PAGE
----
White Shirt or Tee Shirt? What's a Guy to Do?
The Korean saying "Osi nalgeda!" literally translates as "your clothes are your wings." In other words, how you dress can open doors and allow you to reach the heights you desire. As a result, Koreans tend to be quite conscious of how they dress and always try to look their best. This practice originates from the aristocratic or yangban class for whom appropriate public dress was formal, jeongjang, and consisted of a hat and a full length jacket called the durumagi. The hat and jacket signified respect to the host or visiting person.
Jeongjang literally means correct or proper dress. When Western attire was introduced to Korea in the early twentieth century, the local formal dress corresponded to it and so it was easily and quickly adopted. This has been the correct way to dress for a long time, but today what constitutes appropriate dress for work is becoming hazy.
The "dress down" phenomenon sweeping many urban centers around the world has upset the former comfortable clarity. Life was a lot simpler when "dressing up" meant wearing polished shoes, a jacket with matching pants and a necktie with a white shirt. There was a time when, if you were unsure of what to wear, the safe bet was to don a suit and tie. Now all that has changed.
Sometime during the early 1990s, Silicon Valley types began making product launch appearances in jeans and tee shirts. Professionals in creative fields decided that ties got in the way of their conceptual pursuits. Naturally the fashion houses spotted an opportunity for a killing and jumped on the bandwagon, suggesting that it was okay to attend board meetings and formal parties in black tee shirts and casual jackets, as long as they were attached to a famous name and therefore expensive.
Now we have grown men hyperventilating when trying to decide what to wear. To wear a tie or not is the big question. And if you choose not to wear a tie, then the question you face is how to ensure that appropriate respect is conveyed to the person you are going to meet?
The most common mistake is equating dressing down with casual dress. There is a tendency to think that dressing casually is license to look sloppy. In the context of appropriate attire for the workplace, this is a serious mistake. Generally, one should remember that "beauty is in the eye of the beholder," especially when it comes to matters of dress. What you wear should be based upon your conception of the person you wish to impress, and in accordance with what you think is the appropriate style for the occasion. If one were going to meet with an official at the Ministry of Finance, it would be a safe bet to wear a suit, white shirt and tie. That's if the end is to take care of business without distracting the person one is to meet. By the same token, if you are working in an environment where newness, change and searching for the unusual is the goal, then you certainly should not dress in clothing that links you to old-fashioned ways of thinking.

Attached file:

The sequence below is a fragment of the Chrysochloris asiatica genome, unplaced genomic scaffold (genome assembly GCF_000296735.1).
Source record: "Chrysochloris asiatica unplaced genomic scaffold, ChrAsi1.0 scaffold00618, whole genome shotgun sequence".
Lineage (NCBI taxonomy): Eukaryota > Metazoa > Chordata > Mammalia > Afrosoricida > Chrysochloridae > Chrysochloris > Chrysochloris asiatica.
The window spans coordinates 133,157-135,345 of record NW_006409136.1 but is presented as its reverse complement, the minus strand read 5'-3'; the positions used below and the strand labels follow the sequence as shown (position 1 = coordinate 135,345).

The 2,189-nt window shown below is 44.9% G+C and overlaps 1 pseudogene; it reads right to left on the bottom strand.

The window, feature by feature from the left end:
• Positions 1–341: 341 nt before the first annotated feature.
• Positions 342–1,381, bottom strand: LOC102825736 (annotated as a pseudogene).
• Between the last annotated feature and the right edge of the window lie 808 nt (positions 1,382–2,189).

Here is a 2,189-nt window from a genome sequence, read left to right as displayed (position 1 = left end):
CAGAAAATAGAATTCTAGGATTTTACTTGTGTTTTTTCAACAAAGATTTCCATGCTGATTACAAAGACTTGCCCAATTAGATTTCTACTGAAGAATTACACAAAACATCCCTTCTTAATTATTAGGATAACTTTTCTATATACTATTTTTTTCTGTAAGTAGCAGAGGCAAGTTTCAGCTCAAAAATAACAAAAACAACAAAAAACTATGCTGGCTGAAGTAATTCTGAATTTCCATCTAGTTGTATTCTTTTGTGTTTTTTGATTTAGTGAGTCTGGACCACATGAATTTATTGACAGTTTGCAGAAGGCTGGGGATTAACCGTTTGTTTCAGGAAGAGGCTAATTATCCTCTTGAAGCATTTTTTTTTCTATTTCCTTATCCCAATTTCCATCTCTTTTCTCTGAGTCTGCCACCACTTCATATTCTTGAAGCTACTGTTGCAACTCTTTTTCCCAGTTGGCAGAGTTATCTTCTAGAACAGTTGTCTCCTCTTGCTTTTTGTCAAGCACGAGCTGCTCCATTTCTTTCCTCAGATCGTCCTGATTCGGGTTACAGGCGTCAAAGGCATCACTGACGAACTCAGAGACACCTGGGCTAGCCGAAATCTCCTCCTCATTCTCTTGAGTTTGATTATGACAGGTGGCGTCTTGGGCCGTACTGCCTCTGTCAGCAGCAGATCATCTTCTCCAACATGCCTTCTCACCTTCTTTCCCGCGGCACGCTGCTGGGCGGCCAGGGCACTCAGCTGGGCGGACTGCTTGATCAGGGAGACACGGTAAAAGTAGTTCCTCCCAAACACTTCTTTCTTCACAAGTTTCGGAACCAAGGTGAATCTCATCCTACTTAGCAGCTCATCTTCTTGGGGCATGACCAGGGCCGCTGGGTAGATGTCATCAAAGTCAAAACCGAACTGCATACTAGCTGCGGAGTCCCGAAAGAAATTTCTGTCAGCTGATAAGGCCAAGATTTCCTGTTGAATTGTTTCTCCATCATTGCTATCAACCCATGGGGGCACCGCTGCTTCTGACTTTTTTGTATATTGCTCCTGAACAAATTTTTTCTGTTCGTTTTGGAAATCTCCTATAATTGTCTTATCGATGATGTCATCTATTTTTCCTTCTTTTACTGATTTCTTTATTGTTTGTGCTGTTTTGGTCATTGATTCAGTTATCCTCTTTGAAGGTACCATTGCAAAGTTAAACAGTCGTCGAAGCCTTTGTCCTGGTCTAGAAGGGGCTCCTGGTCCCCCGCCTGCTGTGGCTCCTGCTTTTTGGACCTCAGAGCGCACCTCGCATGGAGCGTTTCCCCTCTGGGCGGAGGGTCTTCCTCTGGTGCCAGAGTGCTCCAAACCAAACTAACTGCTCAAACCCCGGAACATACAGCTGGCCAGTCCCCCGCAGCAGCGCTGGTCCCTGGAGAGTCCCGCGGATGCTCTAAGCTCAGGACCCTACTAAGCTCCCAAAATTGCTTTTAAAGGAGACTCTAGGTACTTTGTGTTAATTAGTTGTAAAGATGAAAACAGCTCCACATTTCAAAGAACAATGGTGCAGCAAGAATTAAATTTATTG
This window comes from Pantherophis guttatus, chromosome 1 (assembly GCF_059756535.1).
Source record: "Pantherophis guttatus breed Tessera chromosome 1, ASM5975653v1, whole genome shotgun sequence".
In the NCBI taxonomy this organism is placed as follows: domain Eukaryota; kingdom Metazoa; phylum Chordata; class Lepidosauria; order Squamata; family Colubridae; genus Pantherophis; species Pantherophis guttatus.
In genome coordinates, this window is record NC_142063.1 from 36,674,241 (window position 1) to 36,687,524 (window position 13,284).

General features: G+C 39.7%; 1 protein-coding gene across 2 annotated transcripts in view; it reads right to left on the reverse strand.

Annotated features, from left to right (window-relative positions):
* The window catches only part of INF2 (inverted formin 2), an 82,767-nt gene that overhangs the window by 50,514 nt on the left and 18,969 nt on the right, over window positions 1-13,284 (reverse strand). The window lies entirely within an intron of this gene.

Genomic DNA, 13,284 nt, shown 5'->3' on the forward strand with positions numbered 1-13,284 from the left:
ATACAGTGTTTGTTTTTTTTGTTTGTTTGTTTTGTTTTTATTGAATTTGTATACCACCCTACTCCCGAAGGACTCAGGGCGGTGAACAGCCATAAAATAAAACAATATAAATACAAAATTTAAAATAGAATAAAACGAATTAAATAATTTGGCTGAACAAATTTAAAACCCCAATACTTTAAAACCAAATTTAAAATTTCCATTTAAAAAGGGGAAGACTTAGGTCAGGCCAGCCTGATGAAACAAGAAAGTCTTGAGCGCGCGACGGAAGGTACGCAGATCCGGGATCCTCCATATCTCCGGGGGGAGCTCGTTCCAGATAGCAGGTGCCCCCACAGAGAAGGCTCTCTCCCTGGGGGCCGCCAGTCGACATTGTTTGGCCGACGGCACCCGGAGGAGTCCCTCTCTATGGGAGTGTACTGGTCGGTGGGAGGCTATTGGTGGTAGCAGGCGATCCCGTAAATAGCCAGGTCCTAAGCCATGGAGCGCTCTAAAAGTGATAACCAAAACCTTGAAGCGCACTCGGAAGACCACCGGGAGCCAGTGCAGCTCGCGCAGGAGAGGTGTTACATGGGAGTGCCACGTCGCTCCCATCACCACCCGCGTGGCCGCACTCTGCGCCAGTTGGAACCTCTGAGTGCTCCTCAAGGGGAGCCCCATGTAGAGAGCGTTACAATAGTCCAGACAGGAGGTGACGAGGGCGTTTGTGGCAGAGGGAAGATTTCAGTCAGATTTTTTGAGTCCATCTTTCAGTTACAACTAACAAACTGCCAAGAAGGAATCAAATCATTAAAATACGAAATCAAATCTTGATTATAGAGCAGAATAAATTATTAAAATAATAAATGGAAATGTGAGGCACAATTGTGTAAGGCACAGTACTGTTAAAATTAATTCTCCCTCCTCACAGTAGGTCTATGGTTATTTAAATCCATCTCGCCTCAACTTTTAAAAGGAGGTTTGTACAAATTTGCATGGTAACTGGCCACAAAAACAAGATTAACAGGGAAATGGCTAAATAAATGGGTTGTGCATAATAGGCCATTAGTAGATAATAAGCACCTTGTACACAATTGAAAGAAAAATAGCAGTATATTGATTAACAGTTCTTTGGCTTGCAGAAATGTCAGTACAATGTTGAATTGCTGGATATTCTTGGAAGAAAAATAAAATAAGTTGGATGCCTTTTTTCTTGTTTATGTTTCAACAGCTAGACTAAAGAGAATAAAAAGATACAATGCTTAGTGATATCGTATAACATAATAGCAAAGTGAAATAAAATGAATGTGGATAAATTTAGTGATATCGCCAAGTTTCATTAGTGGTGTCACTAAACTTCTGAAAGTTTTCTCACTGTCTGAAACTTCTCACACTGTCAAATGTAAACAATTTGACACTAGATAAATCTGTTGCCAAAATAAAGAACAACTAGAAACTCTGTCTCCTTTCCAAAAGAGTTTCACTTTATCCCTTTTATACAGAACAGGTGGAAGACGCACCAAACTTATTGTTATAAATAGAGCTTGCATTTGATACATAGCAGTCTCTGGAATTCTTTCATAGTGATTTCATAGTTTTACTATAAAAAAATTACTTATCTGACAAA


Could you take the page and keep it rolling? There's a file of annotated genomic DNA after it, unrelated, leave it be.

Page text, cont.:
In most of the Western countries where a more relaxed mode of dress has been adopted, the general standard is that what you wear in the office should be pressed and dressy clothes which are perceived as tidy and neat. Traditional business wear of the dark suit and tie reflected these standards and the same principle can be applied to dressing without a tie.
In matters of personal appearance such as dress standards, Koreans are extremely quick at picking up trends and adapting them. With the fickle nature of the fashion industry, it is easy to forget that what was seemly last year may not be so anymore. I have noticed that there is an increasing number of offices in Seoul where the norm is tie-less, and even in most of these places, employees are still trying to figure out if blue denim and corduroys are acceptable.
The writer is president of Sympact, a design firm in Seoul, and lectures at the Korean National University of Arts.
by Joon Chung